Johana and Rochelle are putting the final touches to their costumes but admit they’re the odd ones out in the competition, being openly gay and not trans*.
“At first I didn’t want to compete against transgender because I haven’t followed their journey,” Johana says.
“But I also wanted to do it to gain my journey so I can show the younger generation you can be comfortable in your skin if you want to do drag, cross dress, be gay or trans*.”
Rochelle says colonialisation has changed the way some Samoans regard fa’afafine.
“Back in the islands, in the olden days a guy can be fa’afafine like how in Australia it’s okay to be gay, but now it’s different — I think it’s religion and it’s getting hard,” she says.
Schmidt says the level to which fa’afafine are accepted within Samoan society is complex. Some religious ministers suggest fa’fa is sinful — she suspects they link it with homosexuality — but many fa’fa attend church and are welcomed as an important part of community life.
Schmidt argues it’s the behaviour of individual fa’afafine that determines how society will regard them.
“Fa’afafine who look after children, do housework, bring cash into their families, help with church functions, or do any of the other things that mark a ‘good Samoan’ — that behaviour will be accepted,” she says.
“However, if fa’afafine are in bars propositioning tourists, this behaviour is not accepted — but it wouldn’t be accepted from a woman, either.”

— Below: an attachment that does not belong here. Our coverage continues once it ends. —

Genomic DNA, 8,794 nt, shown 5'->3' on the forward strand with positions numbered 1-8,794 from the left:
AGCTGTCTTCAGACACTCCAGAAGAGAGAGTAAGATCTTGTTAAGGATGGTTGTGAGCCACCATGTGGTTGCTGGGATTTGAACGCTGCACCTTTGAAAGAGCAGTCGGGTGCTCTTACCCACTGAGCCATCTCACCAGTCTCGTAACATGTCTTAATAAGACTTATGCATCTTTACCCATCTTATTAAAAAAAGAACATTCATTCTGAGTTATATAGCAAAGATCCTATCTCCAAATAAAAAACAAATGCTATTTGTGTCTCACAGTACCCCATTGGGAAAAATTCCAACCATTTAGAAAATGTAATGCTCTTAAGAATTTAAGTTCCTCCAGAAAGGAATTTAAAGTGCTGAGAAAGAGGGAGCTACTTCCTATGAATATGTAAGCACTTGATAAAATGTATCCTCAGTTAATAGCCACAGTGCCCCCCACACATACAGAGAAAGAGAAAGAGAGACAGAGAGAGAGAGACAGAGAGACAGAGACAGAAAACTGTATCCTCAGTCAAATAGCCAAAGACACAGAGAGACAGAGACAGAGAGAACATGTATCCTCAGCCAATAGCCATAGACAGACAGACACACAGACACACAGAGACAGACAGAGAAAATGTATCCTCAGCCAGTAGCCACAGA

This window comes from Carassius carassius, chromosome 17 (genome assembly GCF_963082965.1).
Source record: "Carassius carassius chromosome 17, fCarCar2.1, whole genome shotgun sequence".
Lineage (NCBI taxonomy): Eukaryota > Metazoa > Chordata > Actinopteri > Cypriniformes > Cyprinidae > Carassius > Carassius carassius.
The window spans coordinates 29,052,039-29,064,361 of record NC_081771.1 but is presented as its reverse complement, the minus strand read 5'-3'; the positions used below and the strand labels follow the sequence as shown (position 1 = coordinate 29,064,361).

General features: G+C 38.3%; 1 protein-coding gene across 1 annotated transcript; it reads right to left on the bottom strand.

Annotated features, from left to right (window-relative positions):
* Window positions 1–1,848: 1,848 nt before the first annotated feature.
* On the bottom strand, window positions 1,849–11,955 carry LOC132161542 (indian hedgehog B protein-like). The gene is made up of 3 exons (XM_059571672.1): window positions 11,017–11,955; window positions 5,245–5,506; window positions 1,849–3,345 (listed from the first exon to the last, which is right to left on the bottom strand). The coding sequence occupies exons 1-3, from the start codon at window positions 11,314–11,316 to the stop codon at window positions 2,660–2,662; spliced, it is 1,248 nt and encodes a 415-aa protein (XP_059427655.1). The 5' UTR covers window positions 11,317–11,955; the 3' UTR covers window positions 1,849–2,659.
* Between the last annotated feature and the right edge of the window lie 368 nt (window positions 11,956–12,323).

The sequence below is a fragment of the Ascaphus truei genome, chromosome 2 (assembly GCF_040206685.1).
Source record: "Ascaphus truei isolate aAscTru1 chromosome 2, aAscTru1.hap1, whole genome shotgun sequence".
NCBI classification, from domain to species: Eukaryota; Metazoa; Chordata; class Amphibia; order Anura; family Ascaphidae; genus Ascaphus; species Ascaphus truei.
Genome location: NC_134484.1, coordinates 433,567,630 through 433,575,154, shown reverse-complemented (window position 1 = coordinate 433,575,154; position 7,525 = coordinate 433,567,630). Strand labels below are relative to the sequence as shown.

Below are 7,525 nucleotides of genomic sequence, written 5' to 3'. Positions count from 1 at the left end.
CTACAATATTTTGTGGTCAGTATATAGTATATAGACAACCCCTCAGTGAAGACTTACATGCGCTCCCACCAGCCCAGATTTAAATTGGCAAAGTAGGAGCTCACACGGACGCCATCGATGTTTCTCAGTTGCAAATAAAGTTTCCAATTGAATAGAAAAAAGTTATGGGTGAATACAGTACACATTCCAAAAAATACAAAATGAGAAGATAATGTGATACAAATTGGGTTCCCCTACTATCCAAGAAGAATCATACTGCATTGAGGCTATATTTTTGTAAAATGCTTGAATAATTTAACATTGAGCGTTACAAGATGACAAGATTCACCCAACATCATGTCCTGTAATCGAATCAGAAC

The president of the Samoan Fa’afafine Association (SFA), To’oto’oali’i So’oalo Roger Stanley concurs.
“We have responsibilities with our families, within the church, the village, and in return we [are] accepted well and part of the society,” he says.
While many fa’afafine have relationships with men, as they are mostly considered to be a third gender neither the fa’afafine themselves, nor their partner, are assumed to be gay.
“The LGBTI thing, we trash all that” Stanley says.
“We refer to LGBTI as medical terminologies, Western terminologies where you’ve been categorised.
“With us fa’afafine, the true definition is our chosen roles and that’s how we’ve gained respect [but] we have to earn that respect, as well.”
Homosexuality in Samoa remains illegal and the gay community has a far lower level of visibility than the fa’afafine community, with many Samoans who identify as gay, fa’fa or otherwise, doing so overseas.
In fact, while marriage equality is now legal in New Zealand and some neighbouring islands which are governed by Western nations, much of the fa’afafine community is staying out of the fray in Samoa.